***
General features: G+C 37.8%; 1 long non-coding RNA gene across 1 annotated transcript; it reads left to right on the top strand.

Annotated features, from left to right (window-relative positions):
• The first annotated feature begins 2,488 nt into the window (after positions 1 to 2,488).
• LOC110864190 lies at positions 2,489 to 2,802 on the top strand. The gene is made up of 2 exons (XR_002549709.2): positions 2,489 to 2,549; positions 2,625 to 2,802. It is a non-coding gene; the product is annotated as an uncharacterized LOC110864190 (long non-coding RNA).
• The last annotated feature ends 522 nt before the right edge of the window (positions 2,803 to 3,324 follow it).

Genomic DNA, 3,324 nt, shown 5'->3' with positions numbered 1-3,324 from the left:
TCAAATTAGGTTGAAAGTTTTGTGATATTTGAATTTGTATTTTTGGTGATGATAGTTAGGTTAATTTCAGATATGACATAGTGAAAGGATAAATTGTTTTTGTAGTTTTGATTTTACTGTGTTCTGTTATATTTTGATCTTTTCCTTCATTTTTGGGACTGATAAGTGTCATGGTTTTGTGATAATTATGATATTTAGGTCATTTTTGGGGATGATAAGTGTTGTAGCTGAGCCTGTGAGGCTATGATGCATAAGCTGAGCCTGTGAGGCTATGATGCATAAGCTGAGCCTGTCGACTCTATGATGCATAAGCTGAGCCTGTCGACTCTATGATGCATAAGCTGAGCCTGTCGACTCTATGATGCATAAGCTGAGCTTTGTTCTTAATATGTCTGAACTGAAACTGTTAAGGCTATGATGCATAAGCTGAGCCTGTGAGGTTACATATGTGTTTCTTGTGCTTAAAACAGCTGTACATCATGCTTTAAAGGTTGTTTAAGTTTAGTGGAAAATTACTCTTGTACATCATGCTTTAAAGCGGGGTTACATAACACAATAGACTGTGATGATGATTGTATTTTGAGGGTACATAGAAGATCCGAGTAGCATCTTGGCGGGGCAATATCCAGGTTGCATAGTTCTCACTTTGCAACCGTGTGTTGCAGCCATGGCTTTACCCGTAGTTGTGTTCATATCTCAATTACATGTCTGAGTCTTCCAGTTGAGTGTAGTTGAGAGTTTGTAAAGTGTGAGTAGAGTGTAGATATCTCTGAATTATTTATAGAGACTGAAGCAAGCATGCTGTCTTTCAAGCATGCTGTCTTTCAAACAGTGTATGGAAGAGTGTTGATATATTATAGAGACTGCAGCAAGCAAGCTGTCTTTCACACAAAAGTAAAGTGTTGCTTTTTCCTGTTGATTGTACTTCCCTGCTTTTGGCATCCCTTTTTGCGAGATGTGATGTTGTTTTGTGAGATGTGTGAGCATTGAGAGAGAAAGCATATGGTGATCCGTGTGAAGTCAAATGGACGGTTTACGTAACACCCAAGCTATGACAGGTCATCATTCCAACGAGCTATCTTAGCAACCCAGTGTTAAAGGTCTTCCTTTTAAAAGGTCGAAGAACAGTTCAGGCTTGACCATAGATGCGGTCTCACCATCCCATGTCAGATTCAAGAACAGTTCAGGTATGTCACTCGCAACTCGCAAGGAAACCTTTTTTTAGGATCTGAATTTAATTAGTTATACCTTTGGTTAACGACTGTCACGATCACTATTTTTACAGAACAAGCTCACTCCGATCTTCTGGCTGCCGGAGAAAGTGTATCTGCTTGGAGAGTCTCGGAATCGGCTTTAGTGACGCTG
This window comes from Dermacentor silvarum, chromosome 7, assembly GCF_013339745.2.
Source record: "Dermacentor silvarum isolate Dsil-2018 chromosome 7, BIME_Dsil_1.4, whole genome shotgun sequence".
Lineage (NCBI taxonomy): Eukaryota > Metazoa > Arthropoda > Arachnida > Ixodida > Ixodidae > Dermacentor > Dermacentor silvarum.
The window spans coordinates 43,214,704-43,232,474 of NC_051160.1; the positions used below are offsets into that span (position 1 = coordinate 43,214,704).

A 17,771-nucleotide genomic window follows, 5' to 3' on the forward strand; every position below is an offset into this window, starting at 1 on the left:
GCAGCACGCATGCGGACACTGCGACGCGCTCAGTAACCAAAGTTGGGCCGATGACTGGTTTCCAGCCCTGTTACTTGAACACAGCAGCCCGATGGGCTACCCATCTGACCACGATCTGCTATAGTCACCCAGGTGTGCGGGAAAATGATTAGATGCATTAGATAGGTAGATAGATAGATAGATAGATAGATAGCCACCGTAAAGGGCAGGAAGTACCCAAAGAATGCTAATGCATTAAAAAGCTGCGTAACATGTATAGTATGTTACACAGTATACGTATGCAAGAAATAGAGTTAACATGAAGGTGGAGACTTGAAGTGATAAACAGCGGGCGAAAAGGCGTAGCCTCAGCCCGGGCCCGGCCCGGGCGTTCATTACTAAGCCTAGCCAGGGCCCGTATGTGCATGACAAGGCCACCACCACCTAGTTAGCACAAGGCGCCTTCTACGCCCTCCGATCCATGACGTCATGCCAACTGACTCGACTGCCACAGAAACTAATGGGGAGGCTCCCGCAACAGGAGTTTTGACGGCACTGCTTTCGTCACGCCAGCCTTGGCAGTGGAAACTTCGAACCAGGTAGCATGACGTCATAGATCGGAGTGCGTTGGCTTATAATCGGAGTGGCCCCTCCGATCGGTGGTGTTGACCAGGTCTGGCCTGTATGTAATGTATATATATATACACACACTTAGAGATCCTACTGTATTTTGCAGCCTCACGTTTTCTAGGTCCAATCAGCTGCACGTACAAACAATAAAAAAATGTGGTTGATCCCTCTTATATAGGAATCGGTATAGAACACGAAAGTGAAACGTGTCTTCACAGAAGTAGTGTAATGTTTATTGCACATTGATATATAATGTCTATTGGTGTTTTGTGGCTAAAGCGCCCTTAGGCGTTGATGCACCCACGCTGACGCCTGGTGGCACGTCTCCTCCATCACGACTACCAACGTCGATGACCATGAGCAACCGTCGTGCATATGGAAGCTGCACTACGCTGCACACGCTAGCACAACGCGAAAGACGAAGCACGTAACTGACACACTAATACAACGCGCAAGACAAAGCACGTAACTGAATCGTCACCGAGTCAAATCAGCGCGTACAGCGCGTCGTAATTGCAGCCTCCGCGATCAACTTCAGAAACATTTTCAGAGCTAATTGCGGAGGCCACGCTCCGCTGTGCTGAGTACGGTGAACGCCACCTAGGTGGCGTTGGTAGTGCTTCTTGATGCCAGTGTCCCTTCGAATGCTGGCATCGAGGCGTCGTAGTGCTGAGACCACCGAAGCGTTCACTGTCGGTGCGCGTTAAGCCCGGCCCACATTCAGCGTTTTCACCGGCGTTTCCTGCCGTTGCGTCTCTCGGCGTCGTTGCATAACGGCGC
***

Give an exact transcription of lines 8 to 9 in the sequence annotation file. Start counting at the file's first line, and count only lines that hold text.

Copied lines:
This window comes from Dermacentor silvarum, chromosome 7, assembly GCF_013339745.2.
Source record: "Dermacentor silvarum isolate Dsil-2018 chromosome 7, BIME_Dsil_1.4, whole genome shotgun sequence".